Migrating Grebes spectacular this time of year
The revised checklist of Whistler’s birds now lists 242 species, of which 188 have been seen in the autumn migration period (Sept. 1—Nov. 30). This year we have spotted 107, some in large flocks and others as one-time observation of a sole individual.
The "recovery" (56 per cent) is admittedly on the low side, but on the other hand about 20 other species of smaller birds jumped to an early departure in August, or even late July.
Waterfowl, on the other hand, were slow to arrive from points north, being over a month behind schedule in some cases, and it was not until late October that large rafts of ducks appeared on our lakes. As I write (mid-November) there are yet significant numbers of Ring-necked ducks, Buffleheads, and American coots floating about while large flocks of Dark-eyed Oregon juncos continue to feast on fireweed seeds at Nicklaus North.
Among the plethora of waterfowl, the numbers of grebes have been stronger this year. While Pied-billed grebes are at normal numbers, almost daily in one or twos, Red-necked and Horned have been seen almost weekly on our lakes. However, it is the return of the long-necked and elegant Western grebe which has been the big surprise, seen throughout October and early November on Green and Alta Lakes. This is the second year of their comeback, after years of decline. Historically, several tens of birds at any one time could be seen. The only missing grebe in the picture is the Eared, which has always been more than just a very rare visitor.
Other than the grebes the other significant sightings among the waterfowl have been a Yellow-billed loon on Alpha Lake and a Long-tailed duck on a pond at Nicklaus North. Not seen and always very rare visitors are Tundra swan, Greater white-fronted goose, Cackling goose and Red-breasted merganser.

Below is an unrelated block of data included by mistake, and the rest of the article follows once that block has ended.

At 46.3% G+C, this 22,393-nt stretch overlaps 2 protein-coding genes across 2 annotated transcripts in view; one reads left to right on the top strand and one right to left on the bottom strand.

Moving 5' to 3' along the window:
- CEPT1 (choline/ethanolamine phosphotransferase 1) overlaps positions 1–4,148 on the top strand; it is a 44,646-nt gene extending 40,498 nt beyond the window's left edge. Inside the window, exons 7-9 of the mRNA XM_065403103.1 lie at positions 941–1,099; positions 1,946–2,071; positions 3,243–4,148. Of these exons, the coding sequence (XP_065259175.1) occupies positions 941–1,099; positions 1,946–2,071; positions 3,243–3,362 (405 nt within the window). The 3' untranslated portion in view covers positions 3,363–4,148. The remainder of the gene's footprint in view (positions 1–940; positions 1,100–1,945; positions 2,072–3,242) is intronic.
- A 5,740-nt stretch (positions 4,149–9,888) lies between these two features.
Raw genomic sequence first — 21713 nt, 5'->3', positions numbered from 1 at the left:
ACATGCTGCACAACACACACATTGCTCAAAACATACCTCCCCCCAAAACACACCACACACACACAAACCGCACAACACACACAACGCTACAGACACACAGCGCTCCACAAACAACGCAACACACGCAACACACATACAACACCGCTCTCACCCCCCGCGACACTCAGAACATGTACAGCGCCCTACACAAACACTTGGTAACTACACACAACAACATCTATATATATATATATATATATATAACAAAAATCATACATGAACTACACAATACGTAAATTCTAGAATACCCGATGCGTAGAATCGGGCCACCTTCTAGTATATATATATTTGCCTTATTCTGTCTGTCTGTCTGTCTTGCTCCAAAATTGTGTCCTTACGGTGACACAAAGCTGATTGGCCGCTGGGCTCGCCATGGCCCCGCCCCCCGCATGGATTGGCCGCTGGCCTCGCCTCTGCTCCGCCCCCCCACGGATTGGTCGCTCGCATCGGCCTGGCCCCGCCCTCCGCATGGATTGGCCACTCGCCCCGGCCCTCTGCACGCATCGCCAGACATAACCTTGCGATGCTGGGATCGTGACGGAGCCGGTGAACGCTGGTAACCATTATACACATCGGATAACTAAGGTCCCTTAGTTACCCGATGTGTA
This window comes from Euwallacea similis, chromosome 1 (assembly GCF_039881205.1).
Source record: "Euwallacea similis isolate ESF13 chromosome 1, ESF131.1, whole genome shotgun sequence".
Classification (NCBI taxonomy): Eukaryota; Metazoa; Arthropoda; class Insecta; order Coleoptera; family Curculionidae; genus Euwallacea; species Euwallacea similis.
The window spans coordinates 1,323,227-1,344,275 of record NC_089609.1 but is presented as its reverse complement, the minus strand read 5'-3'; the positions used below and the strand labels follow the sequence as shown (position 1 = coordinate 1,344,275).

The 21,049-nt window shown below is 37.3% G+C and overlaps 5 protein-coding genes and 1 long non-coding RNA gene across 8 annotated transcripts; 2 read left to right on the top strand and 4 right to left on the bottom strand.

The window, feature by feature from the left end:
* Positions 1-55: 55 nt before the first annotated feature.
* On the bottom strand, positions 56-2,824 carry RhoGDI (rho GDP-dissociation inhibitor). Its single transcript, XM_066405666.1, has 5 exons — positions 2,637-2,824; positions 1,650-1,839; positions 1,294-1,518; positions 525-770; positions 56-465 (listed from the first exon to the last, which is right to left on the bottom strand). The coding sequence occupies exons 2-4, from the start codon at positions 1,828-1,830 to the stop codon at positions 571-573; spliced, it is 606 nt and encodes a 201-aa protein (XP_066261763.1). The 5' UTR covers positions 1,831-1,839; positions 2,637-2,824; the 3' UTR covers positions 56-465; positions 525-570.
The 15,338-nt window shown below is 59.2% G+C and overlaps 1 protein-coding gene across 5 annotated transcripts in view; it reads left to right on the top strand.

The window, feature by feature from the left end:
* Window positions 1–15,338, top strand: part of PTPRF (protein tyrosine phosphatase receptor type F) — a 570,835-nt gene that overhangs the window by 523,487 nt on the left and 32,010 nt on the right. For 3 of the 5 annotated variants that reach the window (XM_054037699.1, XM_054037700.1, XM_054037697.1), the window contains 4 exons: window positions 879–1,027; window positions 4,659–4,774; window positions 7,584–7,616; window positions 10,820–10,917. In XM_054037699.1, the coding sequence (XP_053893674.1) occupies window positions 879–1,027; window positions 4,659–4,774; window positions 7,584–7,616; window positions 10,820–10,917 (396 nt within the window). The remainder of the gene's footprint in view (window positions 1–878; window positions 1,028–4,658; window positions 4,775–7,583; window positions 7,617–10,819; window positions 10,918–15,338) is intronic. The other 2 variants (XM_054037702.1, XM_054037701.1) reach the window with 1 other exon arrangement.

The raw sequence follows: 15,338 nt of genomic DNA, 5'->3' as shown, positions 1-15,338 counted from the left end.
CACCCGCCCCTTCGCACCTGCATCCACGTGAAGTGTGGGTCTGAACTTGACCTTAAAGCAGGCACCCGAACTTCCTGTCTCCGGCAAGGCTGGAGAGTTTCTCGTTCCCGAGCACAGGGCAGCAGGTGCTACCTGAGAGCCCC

Among our raptors, the nesting osprey at Edgewater departed in early September with at least one fully-fledged offspring. Sightings of all other species have been scant except for one Cooper’s hawk who took up residence at Taluswood to feast on their abundance of squirrels, and a Northern shrike at Nicklaus North.
The only owls were a pair of Great-horned at Tapley’s, a Northern sawhet which lost an argument with a window at Starbucks – probably chasing a House sparrow for fare – and a surprising Snowy owl at the Flute-Piccolo col. Game birds went into usual hiding but a threesome of Spruce grouse, which are always very hard to find, were on the trail between Singing Pass and Russet Lake.
Shorebirds were unusually scarce; dogs on the Fitzsimmons Creek delta-fan scare them off, and terns have been no shows for the entire year. As for gulls, some days at the landfill are filled with a thousand or more, and on other days the totals are less than 20. Mew and California gulls have been the unusual sightings. Actively at work in our marshes and ponds are a few Great blue herons and Belted kingfishers, competing with the three to four river otters which have been cavorting spectacularly at Nicklaus North, and a very bold moose at the Montebello wetlands!
Woodpecker sightings, except for the flicker, have been few; pine beetles to the north of Whistler are drawing them away, including the sapsuckers.
Robins had a very robust migration through the valley this year, and the Varied thrush have returned to the valley floor. Ruby-crowned kinglets were also numerous, but only the Golden-crowned remain and usually in mixed flocks with chickadees. Among the sparrows, White-crowned numbers have been strong whereas Golden-crowned are very light and Chipping sparrows not seen at all. All species of finches have been few to absent. Blackbirds and relatives are not so numerous as in the past, although a solitary, and very rare, Western meadowlark finally appeared a month and a half late at the end of October and is still at the ponds of Nicklaus North.
During the autumn two species were added to the Whistler list. There were several Rusty blackbirds at the landfill, mixed with the ever-present Brewer’s and seasonal Red-winged. The Rusty is an interior species, in severe decline according to the experts. Mind boggling, however, were a pair of Purple martins (swallows) hopelessly out of range on a tree top at Rainbow Park on the third Saturday of October. As coincidence always prevails, Purple martins were also seen the next day by Marcia Danielson on the Squamish Estuary count, and that location is still too far from their home.
Written by: Karl Ricker